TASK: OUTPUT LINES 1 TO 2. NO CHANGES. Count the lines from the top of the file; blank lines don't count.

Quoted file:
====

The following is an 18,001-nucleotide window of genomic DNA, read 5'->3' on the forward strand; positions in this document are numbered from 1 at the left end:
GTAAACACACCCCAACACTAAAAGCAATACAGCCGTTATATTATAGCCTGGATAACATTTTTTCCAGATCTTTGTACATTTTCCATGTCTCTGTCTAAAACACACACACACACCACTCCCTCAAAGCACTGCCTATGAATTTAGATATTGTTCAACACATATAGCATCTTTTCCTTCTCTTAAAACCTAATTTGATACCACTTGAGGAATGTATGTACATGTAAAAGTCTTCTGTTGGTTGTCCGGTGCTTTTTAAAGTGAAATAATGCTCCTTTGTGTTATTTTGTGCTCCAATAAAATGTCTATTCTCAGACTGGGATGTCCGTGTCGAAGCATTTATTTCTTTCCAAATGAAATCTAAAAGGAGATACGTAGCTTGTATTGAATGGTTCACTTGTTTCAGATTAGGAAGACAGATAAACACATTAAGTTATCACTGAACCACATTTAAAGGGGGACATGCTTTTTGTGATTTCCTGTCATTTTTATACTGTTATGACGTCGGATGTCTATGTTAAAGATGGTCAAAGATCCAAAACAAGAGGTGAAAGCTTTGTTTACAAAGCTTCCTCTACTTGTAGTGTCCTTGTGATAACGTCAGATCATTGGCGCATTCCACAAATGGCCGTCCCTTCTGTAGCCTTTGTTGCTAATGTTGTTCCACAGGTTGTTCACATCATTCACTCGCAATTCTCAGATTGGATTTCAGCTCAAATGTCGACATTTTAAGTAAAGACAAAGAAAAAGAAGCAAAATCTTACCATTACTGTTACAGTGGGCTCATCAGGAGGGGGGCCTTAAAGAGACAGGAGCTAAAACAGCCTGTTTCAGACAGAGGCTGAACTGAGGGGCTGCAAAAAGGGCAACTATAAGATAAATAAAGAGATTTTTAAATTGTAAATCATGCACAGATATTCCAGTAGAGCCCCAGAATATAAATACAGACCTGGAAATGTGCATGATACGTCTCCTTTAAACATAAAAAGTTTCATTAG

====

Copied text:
The following is an 18,001-nucleotide window of genomic DNA, read 5'->3' on the forward strand; positions in this document are numbered from 1 at the left end:
GTAAACACACCCCAACACTAAAAGCAATACAGCCGTTATATTATAGCCTGGATAACATTTTTTCCAGATCTTTGTACATTTTCCATGTCTCTGTCTAAAACACACACACACACCACTCCCTCAAAGCACTGCCTATGAATTTAGATATTGTTCAACACATATAGCATCTTTTCCTTCTCTTAAAACCTAATTTGATACCACTTGAGGAATGTATGTACATGTAAAAGTCTTCTGTTGGTTGTCCGGTGCTTTTTAAAGTGAAATAATGCTCCTTTGTGTTATTTTGTGCTCCAATAAAATGTCTATTCTCAGACTGGGATGTCCGTGTCGAAGCATTTATTTCTTTCCAAATGAAATCTAAAAGGAGATACGTAGCTTGTATTGAATGGTTCACTTGTTTCAGATTAGGAAGACAGATAAACACATTAAGTTATCACTGAACCACATTTAAAGGGGGACATGCTTTTTGTGATTTCCTGTCATTTTTATACTGTTATGACGTCGGATGTCTATGTTAAAGATGGTCAAAGATCCAAAACAAGAGGTGAAAGCTTTGTTTACAAAGCTTCCTCTACTTGTAGTGTCCTTGTGATAACGTCAGATCATTGGCGCATTCCACAAATGGCCGTCCCTTCTGTAGCCTTTGTTGCTAATGTTGTTCCACAGGTTGTTCACATCATTCACTCGCAATTCTCAGATTGGATTTCAGCTCAAATGTCGACATTTTAAGTAAAGACAAAGAAAAAGAAGCAAAATCTTACCATTACTGTTACAGTGGGCTCATCAGGAGGGGGGCCTTAAAGAGACAGGAGCTAAAACAGCCTGTTTCAGACAGAGGCTGAACTGAGGGGCTGCAAAAAGGGCAACTATAAGATAAATAAAGAGATTTTTAAATTGTAAATCATGCACAGATATTCCAGTAGAGCCCCAGAATATAAATACAGACCTGGAAATGTGCATGATACGTCTCCTTTAAACATAAAAAGTTTCATTAG